AMST0301A-S17

CRN: 22265

Madness in America
Madness in America
It's a mad, mad course. In this course we will focus on representations of madness from colonial to late 20th century America, emphasizing the links between popular and material culture, science, medicine, and institutions. We will consider how ideas about madness (and normalcy) reflect broader (and shifting) notions of identity. Thus, issues of race, ethnicity, gender and sexual orientation, community, class, and region will play significant roles in our discussions and critiques. To complement foundational readings, this course will draw on American literature, documentary and entertainment films, music, and materials from the college's special collections.

AMST0339A-S17

Cross-Listed As:
HARC0339A-S17

CRN: 22266

Home: The Way We Live
Home: The Why Behind the Way We Live
In this course we will examine the development of numerous housing types in America (with references to Europe). The prevalence of the single-family home today and its importance as the symbol of the “American dream” was never a forgone conclusion. In fact, the American home has been the focus of and battleground for cooperative movements, feminism, municipal socialism, benevolent capitalism, and government interventions on a national scale. 3 hrs. sem.

AMST0340A-S17

Cross-Listed As:
WRPR0340A-S17

CRN: 21893

Oral History Methods/Practice
Telling Stories: Oral History Methods and Practice
In this course we will explore historical and contemporary issues in U.S. society through oral history. Key themes include: community, history, memory, power, identity, and social movements. We will practice the craft of conducting and documenting life stories interviews, paying close attention to ethical and technological issues. Readings, documentary films, NPR-StoryCorps projects, archives, and museum exhibits grounded in oral history will serve as texts to explore diverse ways of using and thinking about this dynamic source of knowledge. Collaborative projects will provide opportunities to pursue original research anchored in oral histories. With the permission of interviewees, digitally recorded interviews and related materials created during this course will be donated to Middlebury’s Special Collections. 3 hrs. lect.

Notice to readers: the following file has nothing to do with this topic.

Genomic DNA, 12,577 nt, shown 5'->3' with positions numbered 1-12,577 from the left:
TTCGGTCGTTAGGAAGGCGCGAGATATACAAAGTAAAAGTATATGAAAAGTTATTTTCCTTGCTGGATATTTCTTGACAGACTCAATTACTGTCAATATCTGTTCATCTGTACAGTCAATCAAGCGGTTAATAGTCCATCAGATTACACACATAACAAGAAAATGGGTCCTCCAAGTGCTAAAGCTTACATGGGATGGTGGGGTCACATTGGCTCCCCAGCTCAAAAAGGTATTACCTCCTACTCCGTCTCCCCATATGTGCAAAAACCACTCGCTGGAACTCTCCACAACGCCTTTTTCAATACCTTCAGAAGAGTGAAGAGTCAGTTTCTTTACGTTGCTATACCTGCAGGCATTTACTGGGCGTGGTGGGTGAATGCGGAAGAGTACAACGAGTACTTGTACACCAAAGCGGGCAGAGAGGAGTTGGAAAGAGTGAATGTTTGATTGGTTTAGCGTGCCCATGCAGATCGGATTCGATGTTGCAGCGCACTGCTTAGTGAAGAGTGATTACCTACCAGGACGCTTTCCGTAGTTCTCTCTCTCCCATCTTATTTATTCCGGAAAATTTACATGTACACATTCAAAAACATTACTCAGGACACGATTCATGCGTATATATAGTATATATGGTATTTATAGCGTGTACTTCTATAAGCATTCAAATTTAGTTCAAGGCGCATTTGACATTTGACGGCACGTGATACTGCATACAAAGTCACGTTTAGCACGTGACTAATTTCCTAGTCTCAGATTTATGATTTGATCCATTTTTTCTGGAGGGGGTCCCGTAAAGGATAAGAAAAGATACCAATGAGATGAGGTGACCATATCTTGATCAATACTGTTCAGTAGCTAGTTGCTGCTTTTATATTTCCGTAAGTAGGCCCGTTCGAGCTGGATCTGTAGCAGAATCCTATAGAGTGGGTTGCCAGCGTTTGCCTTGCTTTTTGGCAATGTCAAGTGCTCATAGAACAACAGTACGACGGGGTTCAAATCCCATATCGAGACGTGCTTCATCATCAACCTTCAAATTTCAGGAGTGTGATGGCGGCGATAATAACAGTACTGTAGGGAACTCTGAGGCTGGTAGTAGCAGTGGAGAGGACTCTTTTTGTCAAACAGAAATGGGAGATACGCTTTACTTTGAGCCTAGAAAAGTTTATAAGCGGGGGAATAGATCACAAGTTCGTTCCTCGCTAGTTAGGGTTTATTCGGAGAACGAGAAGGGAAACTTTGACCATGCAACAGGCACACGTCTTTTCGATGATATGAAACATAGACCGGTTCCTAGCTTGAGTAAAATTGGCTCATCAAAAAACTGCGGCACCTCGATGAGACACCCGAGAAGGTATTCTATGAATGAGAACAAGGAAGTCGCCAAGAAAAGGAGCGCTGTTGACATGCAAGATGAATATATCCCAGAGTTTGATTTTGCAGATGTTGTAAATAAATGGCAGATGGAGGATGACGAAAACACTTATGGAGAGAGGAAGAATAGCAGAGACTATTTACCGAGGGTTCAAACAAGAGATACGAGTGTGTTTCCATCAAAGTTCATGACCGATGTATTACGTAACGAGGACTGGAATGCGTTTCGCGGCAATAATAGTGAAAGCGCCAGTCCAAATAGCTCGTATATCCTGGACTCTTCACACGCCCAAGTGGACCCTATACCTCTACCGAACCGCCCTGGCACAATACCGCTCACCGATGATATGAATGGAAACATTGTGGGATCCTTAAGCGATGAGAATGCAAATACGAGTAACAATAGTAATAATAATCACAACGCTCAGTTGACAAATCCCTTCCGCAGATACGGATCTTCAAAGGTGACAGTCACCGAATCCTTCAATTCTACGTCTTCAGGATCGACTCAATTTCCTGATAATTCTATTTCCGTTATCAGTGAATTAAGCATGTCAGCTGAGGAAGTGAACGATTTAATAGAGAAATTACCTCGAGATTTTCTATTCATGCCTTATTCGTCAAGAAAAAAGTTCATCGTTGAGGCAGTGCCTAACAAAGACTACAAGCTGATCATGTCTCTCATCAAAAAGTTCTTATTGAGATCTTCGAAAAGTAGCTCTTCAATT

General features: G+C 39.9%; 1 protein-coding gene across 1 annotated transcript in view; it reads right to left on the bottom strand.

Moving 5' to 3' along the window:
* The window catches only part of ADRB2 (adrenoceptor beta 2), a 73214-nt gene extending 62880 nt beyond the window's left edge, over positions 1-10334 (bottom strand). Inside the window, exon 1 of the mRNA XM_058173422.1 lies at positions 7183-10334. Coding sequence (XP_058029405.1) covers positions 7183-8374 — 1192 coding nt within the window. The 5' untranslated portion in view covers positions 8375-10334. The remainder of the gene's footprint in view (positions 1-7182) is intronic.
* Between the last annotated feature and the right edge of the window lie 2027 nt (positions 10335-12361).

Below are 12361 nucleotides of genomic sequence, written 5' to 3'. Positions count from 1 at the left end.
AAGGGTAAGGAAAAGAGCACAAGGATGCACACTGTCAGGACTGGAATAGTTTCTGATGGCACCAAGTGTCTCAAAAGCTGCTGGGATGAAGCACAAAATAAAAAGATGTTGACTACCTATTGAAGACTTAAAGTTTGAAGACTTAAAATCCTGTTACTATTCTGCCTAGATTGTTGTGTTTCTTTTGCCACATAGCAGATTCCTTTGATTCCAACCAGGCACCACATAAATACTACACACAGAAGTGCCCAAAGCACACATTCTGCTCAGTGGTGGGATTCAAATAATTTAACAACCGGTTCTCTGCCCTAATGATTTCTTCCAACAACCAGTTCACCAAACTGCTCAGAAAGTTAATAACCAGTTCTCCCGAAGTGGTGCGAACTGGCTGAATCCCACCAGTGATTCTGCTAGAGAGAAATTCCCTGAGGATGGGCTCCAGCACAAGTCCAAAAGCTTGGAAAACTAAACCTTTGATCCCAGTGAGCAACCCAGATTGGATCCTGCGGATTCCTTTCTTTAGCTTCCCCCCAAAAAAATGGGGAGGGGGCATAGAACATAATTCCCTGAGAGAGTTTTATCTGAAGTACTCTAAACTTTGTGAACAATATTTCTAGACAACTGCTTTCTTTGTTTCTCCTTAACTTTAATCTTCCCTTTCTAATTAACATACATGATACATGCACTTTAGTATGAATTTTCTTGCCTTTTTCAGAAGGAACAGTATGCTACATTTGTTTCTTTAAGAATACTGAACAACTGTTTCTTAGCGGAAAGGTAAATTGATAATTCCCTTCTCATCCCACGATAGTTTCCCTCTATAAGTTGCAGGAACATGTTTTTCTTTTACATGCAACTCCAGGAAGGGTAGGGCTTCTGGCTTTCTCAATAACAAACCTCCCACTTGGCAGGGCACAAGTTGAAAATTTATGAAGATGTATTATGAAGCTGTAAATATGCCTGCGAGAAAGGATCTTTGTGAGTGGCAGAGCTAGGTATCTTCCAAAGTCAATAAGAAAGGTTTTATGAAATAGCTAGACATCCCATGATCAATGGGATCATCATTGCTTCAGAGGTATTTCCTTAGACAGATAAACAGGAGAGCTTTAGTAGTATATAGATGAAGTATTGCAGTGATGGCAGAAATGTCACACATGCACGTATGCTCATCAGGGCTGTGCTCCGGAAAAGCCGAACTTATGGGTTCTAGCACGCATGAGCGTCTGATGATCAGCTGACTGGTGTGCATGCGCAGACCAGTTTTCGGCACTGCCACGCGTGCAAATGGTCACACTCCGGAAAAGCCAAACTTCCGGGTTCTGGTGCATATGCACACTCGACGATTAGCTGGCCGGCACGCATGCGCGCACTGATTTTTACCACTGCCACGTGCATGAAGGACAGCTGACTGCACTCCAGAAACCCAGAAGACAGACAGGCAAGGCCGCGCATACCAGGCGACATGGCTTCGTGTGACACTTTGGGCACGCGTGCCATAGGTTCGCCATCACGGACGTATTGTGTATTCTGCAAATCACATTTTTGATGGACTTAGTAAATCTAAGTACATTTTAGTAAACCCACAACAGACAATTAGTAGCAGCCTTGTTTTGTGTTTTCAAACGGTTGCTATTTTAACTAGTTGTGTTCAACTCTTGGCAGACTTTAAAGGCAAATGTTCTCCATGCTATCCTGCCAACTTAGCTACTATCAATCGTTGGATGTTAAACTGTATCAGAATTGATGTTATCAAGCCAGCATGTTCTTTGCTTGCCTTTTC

AMST0345A-S17

CRN: 22455

Black Lives Matter
What political and cultural tactics have black people employed to expose, challenge, and undo state-sanctioned and extrajudicial racial violence against black bodies, and how have those tactics changed over time? In this course we will examine how the emergent #blacklivesmatter movement is distinct from, but in direct conversation with, the long history of movements committed to racial justice in America. We will discuss the discourse of #blacklivesmatter in popular media, and its incorporation of black feminist and queer resistance to social and material structures of power. Interdisciplinary texts may include Marc Lamont Hill’s Nobody: Casualties of America’s War on the Vulnerable, From Ferguson to Flint and Beyond (2016), Dorothy Roberts’ Killing the Black Body (1998), and Ida B. Wells-Barnett’s classic Southern Horrors: Lynch Law in All Its Phases (1892). 3 hr. lect.

AMST0500A-S17

CRN: 20026

Independent Study
Independent Study
Select project advisor prior to registration.

AMST0500B-S17

CRN: 20029

Independent Study
Independent Study
Select project advisor prior to registration.

AMST0500C-S17

CRN: 21132

Independent Study
Independent Study
Select project advisor prior to registration.

AMST0500D-S17

CRN: 20035

Independent Study
Independent Study
Select project advisor prior to registration.

AMST0500E-S17

CRN: 20036

Independent Study
Independent Study
Select project advisor prior to registration.

AMST0500F-S17

CRN: 20037

Independent Study
Independent Study
Select project advisor prior to registration.

AMST0500G-S17

CRN: 20038

Independent Study
Independent Study
Select project advisor prior to registration.

AMST0500H-S17

CRN: 20039

Independent Study
Independent Study
Select project advisor prior to registration.

AMST0500J-S17

CRN: 20041

Independent Study
Independent Study
Select project advisor prior to registration.

AMST0500K-S17

CRN: 20917

Independent Study
Independent Study
Select project advisor prior to registration.

AMST0500L-S17

CRN: 21079

Independent Study
Independent Study
Select project advisor prior to registration.

AMST0500M-S17

CRN: 21080

Independent Study
Independent Study
Select project advisor prior to registration.

AMST0500N-S17

CRN: 21965

Independent Study
Independent Study
Select project advisor prior to registration.

AMST0710A-S17

CRN: 20032

Honors Thesis
Honors Thesis